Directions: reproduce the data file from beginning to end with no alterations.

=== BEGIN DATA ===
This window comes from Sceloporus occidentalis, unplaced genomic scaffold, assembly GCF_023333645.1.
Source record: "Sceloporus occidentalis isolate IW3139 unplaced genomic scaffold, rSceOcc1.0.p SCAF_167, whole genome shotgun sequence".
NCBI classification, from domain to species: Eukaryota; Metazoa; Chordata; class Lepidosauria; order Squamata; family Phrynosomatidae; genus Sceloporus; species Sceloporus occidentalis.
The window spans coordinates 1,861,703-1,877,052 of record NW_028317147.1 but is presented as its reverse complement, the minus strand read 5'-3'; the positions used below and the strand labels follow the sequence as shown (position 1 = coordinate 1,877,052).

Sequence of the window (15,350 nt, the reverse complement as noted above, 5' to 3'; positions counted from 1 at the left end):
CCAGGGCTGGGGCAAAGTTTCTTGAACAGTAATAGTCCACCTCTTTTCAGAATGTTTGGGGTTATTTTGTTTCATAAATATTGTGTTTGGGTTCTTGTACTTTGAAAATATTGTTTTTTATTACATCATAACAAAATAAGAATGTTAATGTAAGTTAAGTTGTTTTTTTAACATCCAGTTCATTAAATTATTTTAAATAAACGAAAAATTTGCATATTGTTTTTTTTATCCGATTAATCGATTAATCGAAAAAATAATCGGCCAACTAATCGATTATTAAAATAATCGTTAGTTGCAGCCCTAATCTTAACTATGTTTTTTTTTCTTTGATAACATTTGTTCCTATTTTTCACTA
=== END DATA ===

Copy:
This window comes from Sceloporus occidentalis, unplaced genomic scaffold, assembly GCF_023333645.1.
Source record: "Sceloporus occidentalis isolate IW3139 unplaced genomic scaffold, rSceOcc1.0.p SCAF_167, whole genome shotgun sequence".
NCBI classification, from domain to species: Eukaryota; Metazoa; Chordata; class Lepidosauria; order Squamata; family Phrynosomatidae; genus Sceloporus; species Sceloporus occidentalis.
The window spans coordinates 1,861,703-1,877,052 of record NW_028317147.1 but is presented as its reverse complement, the minus strand read 5'-3'; the positions used below and the strand labels follow the sequence as shown (position 1 = coordinate 1,877,052).

Sequence of the window (15,350 nt, the reverse complement as noted above, 5' to 3'; positions counted from 1 at the left end):
CCAGGGCTGGGGCAAAGTTTCTTGAACAGTAATAGTCCACCTCTTTTCAGAATGTTTGGGGTTATTTTGTTTCATAAATATTGTGTTTGGGTTCTTGTACTTTGAAAATATTGTTTTTTATTACATCATAACAAAATAAGAATGTTAATGTAAGTTAAGTTGTTTTTTTAACATCCAGTTCATTAAATTATTTTAAATAAACGAAAAATTTGCATATTGTTTTTTTTATCCGATTAATCGATTAATCGAAAAAATAATCGGCCAACTAATCGATTATTAAAATAATCGTTAGTTGCAGCCCTAATCTTAACTATGTTTTTTTTTCTTTGATAACATTTGTTCCTATTTTTCACTA